Whether the idea of breach of privacy as giving rise to civil responsibility has evolved under tort law is reviewed in the common law of both Canada and the United States. The inadequacy of the common law in protecting a general right to privacy has led to the adoption of a number of provincial statutes which create an invasion of privacy tort, and the importance of these in potentially protecting the privacy of homosexual persons is examined. The recognition of a general right to privacy under the Quebec Civil Code and its reinforcement by provisions in the Quebec Charter of Rights and Freedoms completes the analysis of civil remedies for breach of privacy in Canada. For comparative purposes, the development of the « private facts tort » in the American legal system is explored and commented.
Informational privacy as it relates to the collection, storage and use of personal information by governments constitutes the focus of part 3 of this paper. It assesses the dangers inherent in the use and storage of personal information by governments in both Canada and the U.S.A. The recognition of the potential for abuse has resulted in the adoption of Privacy Acts in both countries at the federal level and, with respect to Canada, in the province of Quebec. Such legislation seeks to answer the twin preoccupations of when government institutions are justified in collecting and using personal information and when they are justified in disclosing it. These questions are of considerable importance to homosexual persons and this is emphasized in the analysis.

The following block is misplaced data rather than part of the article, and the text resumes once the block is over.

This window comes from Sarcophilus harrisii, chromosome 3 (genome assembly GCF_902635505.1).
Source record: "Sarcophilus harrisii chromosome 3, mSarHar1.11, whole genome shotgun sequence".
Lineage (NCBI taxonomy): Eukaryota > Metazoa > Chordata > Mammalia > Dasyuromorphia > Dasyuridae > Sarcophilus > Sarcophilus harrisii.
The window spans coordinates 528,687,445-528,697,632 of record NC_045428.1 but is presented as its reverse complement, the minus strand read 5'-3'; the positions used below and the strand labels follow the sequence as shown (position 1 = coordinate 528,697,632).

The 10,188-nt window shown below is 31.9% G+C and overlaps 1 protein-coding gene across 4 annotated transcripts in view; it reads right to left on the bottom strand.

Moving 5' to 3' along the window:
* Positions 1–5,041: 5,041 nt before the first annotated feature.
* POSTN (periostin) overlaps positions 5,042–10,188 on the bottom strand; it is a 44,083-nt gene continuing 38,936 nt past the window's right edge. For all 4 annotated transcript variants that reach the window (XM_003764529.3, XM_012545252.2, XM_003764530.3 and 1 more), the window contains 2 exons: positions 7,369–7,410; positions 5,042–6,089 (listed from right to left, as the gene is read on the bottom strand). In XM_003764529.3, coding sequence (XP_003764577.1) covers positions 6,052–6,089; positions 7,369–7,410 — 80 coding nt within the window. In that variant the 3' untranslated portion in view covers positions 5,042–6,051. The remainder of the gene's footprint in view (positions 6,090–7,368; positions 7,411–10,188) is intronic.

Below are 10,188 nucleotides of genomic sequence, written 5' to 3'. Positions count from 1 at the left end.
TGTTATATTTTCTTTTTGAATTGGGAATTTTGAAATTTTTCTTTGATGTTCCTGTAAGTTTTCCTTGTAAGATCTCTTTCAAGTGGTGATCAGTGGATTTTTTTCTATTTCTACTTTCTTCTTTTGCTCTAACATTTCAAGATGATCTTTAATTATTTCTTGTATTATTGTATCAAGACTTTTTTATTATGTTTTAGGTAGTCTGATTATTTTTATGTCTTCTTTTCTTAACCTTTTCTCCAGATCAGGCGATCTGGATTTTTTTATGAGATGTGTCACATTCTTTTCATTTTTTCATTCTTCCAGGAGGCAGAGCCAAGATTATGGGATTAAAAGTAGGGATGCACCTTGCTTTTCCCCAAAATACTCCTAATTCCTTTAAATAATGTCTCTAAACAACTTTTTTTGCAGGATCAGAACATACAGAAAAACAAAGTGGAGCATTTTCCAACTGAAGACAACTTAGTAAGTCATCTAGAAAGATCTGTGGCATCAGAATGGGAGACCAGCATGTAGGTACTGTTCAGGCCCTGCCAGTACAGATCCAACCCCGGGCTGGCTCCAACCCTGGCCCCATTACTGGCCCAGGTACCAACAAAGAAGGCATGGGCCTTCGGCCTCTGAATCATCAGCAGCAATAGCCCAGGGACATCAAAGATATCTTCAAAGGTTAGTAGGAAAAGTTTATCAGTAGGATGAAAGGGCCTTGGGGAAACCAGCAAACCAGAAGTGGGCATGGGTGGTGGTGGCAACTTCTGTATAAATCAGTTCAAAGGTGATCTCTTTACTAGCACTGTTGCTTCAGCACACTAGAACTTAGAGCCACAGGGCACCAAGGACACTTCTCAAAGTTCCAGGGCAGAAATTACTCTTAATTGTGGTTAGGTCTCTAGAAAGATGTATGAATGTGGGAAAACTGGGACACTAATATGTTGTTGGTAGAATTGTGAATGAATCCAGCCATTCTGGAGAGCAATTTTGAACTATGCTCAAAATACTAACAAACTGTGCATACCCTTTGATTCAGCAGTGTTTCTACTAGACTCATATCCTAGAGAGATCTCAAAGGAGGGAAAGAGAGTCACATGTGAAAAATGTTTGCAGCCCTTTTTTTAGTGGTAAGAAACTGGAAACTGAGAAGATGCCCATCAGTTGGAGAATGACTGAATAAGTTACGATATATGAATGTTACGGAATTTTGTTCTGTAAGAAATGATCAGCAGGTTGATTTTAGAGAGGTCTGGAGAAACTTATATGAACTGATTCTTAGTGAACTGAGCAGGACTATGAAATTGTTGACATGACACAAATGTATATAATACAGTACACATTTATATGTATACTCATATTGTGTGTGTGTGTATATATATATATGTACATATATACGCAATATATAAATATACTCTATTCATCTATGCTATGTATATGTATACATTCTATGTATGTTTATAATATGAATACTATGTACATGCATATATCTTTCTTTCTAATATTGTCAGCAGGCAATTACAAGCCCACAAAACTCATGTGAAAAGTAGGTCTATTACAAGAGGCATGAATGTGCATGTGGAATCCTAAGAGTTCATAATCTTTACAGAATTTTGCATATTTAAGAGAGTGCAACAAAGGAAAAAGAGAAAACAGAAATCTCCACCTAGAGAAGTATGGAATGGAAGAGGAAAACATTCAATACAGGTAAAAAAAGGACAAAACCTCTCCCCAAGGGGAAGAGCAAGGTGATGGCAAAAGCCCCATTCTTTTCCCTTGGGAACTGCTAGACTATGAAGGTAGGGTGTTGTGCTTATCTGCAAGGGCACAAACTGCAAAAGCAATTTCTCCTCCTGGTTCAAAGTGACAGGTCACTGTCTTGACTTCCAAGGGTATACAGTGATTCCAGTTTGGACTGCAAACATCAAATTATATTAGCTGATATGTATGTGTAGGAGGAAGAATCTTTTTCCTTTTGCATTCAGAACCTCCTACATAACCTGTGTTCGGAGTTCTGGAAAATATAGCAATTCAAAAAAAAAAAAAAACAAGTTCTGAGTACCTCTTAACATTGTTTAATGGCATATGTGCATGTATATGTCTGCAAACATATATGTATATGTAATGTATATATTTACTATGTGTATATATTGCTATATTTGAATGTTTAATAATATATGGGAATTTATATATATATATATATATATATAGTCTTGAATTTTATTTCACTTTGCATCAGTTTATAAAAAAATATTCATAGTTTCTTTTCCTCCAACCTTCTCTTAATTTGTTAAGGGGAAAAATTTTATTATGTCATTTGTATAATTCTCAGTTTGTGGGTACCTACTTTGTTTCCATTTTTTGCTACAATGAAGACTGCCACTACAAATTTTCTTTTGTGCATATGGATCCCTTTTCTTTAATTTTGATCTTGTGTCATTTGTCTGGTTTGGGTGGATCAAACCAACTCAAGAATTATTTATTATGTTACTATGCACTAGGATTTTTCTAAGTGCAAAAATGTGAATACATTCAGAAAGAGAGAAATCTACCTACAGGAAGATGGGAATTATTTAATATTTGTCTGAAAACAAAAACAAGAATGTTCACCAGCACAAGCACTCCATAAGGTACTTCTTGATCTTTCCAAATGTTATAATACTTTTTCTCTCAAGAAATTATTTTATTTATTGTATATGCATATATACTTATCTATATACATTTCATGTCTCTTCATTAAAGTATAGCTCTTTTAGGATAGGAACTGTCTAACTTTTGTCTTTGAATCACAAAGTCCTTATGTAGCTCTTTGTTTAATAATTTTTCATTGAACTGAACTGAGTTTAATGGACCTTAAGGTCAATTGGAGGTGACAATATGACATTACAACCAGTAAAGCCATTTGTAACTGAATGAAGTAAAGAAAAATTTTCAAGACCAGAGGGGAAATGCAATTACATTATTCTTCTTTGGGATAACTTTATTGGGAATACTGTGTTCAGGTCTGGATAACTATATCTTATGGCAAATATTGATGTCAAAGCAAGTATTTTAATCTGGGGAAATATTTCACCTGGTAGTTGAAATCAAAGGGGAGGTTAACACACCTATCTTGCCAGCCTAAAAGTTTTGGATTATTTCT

Views on the relationship between privacy and social tolerance are offered in the conclusion to the paper.
The European Convention for the Protection of Human Rights and Fundamental Freedoms came into force on September 1953. In 1959, the European Court of Human Rights began its work which is to apply the Convention to particular cases. Since then, it has delivered 94 judgments. For Canadian Lawyers, since the Canadian Charter of Rights and Freedoms has come into force, the European Court and its decisions are of particular signifiance.
The following article concerns the Court itself, especially the status of its judges. It also concerns the functions, powers and procedures of the Court and lastly relates the spirit with which the Convention has been applied to the National Laws of the Members of the Council of Europe for the past 25 years.
L’interprétation des lois et des conventions plurilingues
A comparative study of the interpretative methodology applicable in multilingual jurisdictions such as Canada, Belgium and Switzerland and before the Court of Justice of the European Communities reveals some remarkable similarities as well as some important differences. The four papers that follow were presented during a seminar on the theme « Interpretation of Multilingual Statutes and Treaties » that was held in Strasbourg on July 10, 1984 under the auspices of the Canadian Institute for Advanced Legal Studies. The Canadian author of one of the papers also served as rapporteur for the seminar. His report serves as an introduction to the four papers.